You obviously didn't read what I wrote.
You can NOT start with the statement you are trying to prove. - Yes, you can. I'm not saying that is true, but supposing - if is true, then is true, then (...), then y>x is true. And y>x is true, so every expression that is forward y>x is true. You can't obtain something true starting with something fals.
He can start with what he wants to prove and do a series of logical steps with iff <==> , and if at the end he finishes with something which
is clearly true or that was proved before, then he can go back and show that what was to be proved is reachable.
What he did is correct if he: (1) states that it must be from the beginning (which isn't a tough
condition since otherwise the LHS of his inequality isn't defined), and (2) makes it clear to the checker that the abides
by the agreement that the square root of a positive real number is always positive.
Tonio
Actually you can. According to the rules of logical implication, going from something false to something true is considered to be true. This is why to prove something, you can not start with anything that you don't know the truth of, because there's no way of knowing the truth of the original statement.
"Actually you can." - No, you can't. I want an example.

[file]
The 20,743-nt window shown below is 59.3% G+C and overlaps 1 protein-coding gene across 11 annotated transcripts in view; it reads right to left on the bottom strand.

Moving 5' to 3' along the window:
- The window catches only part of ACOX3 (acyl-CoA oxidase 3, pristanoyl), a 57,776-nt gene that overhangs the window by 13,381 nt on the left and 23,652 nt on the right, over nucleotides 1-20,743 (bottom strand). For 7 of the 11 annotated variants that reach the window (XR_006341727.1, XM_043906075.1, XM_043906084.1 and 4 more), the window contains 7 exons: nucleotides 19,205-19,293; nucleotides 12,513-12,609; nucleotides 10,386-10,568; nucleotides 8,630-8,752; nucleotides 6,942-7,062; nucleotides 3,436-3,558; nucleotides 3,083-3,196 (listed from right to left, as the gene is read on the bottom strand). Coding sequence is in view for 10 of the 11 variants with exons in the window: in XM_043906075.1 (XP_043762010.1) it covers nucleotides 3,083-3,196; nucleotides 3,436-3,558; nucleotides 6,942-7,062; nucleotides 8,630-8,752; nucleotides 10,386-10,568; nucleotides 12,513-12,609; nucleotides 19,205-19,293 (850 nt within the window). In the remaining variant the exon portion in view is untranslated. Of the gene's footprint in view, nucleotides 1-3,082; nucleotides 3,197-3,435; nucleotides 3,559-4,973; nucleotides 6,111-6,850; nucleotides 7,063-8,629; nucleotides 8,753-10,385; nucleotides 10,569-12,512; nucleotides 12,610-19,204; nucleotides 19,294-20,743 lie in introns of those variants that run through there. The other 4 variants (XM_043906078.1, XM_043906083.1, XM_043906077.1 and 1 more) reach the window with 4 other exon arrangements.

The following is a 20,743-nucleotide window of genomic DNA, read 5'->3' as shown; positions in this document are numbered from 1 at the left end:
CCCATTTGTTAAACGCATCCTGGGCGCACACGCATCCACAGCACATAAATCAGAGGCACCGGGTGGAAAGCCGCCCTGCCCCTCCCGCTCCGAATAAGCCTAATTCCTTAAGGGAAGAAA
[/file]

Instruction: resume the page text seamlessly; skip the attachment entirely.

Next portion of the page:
"According to the rules of logical implication, going from something false to something true is considered to be true." - Fals. p <=> q only if v(p)=1 and v(q)=1.
Also we are not talking about implication, but equivalence. (implication: v(p => q)=0 only if v(p)=1 and v(q)=0; v(p => q)=1 if v(p)=1 and v(q)=1 // v(p)=1 and v(q)=0 // v(p)=0 and v(q)=0)
I think you're overseeing the iff (<==>) thing: of course, he can begin with something false and reach
something true, but NOT the other way around.
Thus, if I want to prove, as in this case, an inequality A > C, I can build the proof as follows:
, and if is an obvious result (say, 0 = 0) or it's something
previously proved then A = C has been established.
The problem that usually can arise with a proof as above is that the double implications
not always are so, but if they are then the proof is sound.
Tonio